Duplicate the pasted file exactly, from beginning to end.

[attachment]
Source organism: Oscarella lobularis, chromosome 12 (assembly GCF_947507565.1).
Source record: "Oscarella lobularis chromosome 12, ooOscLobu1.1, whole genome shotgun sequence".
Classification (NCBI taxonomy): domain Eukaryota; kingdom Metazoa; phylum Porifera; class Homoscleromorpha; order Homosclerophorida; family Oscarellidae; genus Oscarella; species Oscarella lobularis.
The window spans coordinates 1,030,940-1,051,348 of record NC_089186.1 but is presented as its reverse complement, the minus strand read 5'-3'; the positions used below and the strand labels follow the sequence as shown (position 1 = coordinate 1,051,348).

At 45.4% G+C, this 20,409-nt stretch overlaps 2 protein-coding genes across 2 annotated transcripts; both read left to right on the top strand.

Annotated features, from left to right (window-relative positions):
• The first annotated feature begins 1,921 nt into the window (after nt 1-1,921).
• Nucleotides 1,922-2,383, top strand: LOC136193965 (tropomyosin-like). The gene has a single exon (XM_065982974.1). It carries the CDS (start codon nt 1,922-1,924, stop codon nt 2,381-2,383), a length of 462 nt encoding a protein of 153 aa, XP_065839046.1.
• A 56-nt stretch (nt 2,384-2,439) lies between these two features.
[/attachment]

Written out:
Source organism: Oscarella lobularis, chromosome 12 (assembly GCF_947507565.1).
Source record: "Oscarella lobularis chromosome 12, ooOscLobu1.1, whole genome shotgun sequence".
Classification (NCBI taxonomy): domain Eukaryota; kingdom Metazoa; phylum Porifera; class Homoscleromorpha; order Homosclerophorida; family Oscarellidae; genus Oscarella; species Oscarella lobularis.
The window spans coordinates 1,030,940-1,051,348 of record NC_089186.1 but is presented as its reverse complement, the minus strand read 5'-3'; the positions used below and the strand labels follow the sequence as shown (position 1 = coordinate 1,051,348).

At 45.4% G+C, this 20,409-nt stretch overlaps 2 protein-coding genes across 2 annotated transcripts; both read left to right on the top strand.

Annotated features, from left to right (window-relative positions):
• The first annotated feature begins 1,921 nt into the window (after nt 1-1,921).
• Nucleotides 1,922-2,383, top strand: LOC136193965 (tropomyosin-like). The gene has a single exon (XM_065982974.1). It carries the CDS (start codon nt 1,922-1,924, stop codon nt 2,381-2,383), a length of 462 nt encoding a protein of 153 aa, XP_065839046.1.
• A 56-nt stretch (nt 2,384-2,439) lies between these two features.